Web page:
Sunday, March 26th, 2023 06:05:55

Being Indian

Updated: February 12, 2011 11:54 am

We have just celebrated our 62nd Republic Day. In these 61 years, our democracy has withstood many challenges. That too at a time when almost all the countries in our immediate neighbourhood, which also got independence or real freedom around the same time, have “failed”. The worst example is that of Pakistan where religious fundamentalism has emerged as a major force, leading to fratricidal wars and ethnic cleansing within, not to speak of frequent military interference in the country’s governance. This issue of our magazine carries an essay on Pakistan and that is not exactly a comfortable reading.

                This is not to suggest that challenges on the Indian Republic have been less formidable all these years. All told, the very fact that Indians are not able to hoist the national flag in some parts of the country even today means that there is some weakness somewhere. However, at the same time, it must be admitted that the democratic ethos of the Indians have been strong enough so far to withstand most of these challenges in the sense that India is not overawed by any. The questions now is: how long can the Republic fight them? There are two ways it can. One, it augments its strength. Two, the challenges are weakened. Ideally speaking, both the tasks are to be done simultaneously, closely inter-linked as these are.

                In my humble opinion, the most difficult challenges to our Republic emanate essentially from two quarters, and both are domestic in nature. One quarter consists of rabid champions of vote-bank politics. The second is composed of essentially what the political scientists call power elites, elites who hate everything Indian but paradoxically enjoy and wield all the powers available in India. In order to explain them, let me enumerate some current developments.

                The other day, the Supreme Court reminded us how some power elites had lost faith in the country’s judicial system by writing to the human rights organisations abroad to intervene and punish Gujarat Chief Minister Narendra Modi for his alleged role in 2002 riots. It was also because of these very power elites that a delegation of the European Union virtually coerced the Indian State for entry into the premises of the Chhattisgarh High Court to “observe” the proceedings of the bail application of one Binayak Sen, convicted in the lower court of his involvement with the Maoists, who, to quote none other than Prime Minister Manmohan Singh, constitutes the biggest threat to India’s internal unity and security.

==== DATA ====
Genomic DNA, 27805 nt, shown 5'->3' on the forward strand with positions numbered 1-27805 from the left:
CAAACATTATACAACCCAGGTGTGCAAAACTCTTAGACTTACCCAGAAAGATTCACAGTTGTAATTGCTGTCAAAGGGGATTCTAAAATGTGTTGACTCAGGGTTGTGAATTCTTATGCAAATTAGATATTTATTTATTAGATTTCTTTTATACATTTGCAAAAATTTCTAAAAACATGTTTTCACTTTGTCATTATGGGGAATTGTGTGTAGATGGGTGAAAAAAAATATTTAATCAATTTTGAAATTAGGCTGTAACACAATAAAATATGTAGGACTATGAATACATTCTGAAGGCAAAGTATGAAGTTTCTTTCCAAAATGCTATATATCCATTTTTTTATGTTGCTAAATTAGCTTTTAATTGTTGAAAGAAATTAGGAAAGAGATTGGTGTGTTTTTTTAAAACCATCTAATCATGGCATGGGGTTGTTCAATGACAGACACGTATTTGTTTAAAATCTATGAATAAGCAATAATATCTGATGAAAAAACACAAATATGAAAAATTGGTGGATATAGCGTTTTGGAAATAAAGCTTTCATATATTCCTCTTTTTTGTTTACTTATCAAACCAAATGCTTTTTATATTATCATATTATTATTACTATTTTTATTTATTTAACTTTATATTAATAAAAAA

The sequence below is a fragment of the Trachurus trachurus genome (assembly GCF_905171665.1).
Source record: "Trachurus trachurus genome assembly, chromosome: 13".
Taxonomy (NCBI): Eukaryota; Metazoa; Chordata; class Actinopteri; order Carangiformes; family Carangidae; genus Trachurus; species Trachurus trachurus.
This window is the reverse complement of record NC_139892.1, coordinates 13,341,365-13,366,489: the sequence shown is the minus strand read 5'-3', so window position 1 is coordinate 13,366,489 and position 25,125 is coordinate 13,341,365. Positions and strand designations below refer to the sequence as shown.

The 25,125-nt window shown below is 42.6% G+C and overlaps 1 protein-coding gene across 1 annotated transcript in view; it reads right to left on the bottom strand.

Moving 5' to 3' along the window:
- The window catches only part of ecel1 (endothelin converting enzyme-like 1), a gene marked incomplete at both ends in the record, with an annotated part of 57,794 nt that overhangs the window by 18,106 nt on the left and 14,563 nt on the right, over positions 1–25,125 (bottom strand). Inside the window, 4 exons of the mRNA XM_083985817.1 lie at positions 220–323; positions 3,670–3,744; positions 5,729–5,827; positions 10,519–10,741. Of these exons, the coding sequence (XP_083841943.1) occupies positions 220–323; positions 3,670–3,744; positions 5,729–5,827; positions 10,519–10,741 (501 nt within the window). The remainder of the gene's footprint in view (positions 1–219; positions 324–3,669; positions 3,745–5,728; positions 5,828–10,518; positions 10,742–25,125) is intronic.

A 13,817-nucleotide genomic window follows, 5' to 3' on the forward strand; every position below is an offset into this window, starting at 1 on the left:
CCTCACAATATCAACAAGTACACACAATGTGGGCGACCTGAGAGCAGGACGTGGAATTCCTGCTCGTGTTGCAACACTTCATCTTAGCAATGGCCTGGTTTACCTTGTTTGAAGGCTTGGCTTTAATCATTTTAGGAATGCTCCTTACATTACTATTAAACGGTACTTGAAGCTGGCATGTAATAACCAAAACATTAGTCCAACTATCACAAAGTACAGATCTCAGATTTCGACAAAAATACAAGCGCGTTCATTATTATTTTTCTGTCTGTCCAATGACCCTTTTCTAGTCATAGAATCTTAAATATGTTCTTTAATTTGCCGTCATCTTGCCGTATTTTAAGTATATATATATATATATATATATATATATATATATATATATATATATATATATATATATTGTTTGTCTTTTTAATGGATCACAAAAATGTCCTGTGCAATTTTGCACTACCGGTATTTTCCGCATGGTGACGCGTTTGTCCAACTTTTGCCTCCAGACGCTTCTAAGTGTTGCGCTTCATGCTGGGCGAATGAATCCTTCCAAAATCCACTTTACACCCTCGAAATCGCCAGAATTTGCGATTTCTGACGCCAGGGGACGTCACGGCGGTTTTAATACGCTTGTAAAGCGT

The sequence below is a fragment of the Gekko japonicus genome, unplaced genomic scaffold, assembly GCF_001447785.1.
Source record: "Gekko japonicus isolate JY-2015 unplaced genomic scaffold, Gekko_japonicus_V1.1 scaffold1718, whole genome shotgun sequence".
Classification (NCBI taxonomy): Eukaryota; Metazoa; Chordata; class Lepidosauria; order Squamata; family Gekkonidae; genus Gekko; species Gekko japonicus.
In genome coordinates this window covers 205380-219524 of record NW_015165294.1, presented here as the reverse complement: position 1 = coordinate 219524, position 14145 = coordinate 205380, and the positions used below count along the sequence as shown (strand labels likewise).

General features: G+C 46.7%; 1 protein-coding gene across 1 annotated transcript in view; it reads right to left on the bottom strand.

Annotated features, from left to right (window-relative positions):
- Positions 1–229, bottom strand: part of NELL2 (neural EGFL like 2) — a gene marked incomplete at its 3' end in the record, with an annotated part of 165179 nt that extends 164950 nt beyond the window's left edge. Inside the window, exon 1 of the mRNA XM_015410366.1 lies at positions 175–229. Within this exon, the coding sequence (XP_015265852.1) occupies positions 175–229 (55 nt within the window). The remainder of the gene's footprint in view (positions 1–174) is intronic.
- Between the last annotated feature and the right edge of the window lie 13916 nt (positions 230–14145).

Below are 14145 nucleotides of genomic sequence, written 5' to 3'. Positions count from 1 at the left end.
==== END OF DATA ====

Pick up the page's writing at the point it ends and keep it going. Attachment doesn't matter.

The power elites give an impression that there are no human rights in India, that the poor are always exploited, that minorities are struggling for their survival and that Indian laws and justice system are most unjust. One does not need spend much time to expose the hypocrisy of these power elites. Only few examples will suffice. Despite all its inadequacies, and there are many, it is only in India that the likes of Mayawati, Lalu Yadav and Sharad Pawar, all from very humble origins, can become chief ministers and powerful central ministers. And it is only in a genuinely democratic India that in 2004 the world saw a Muslim Indian President, a Sikh Indian Prime Minister and a Christian chairperson of the ruling alliance. The situation has not changed much since then. Instead of a Muslim President, who completed his term, we have now a Muslim Vice-President.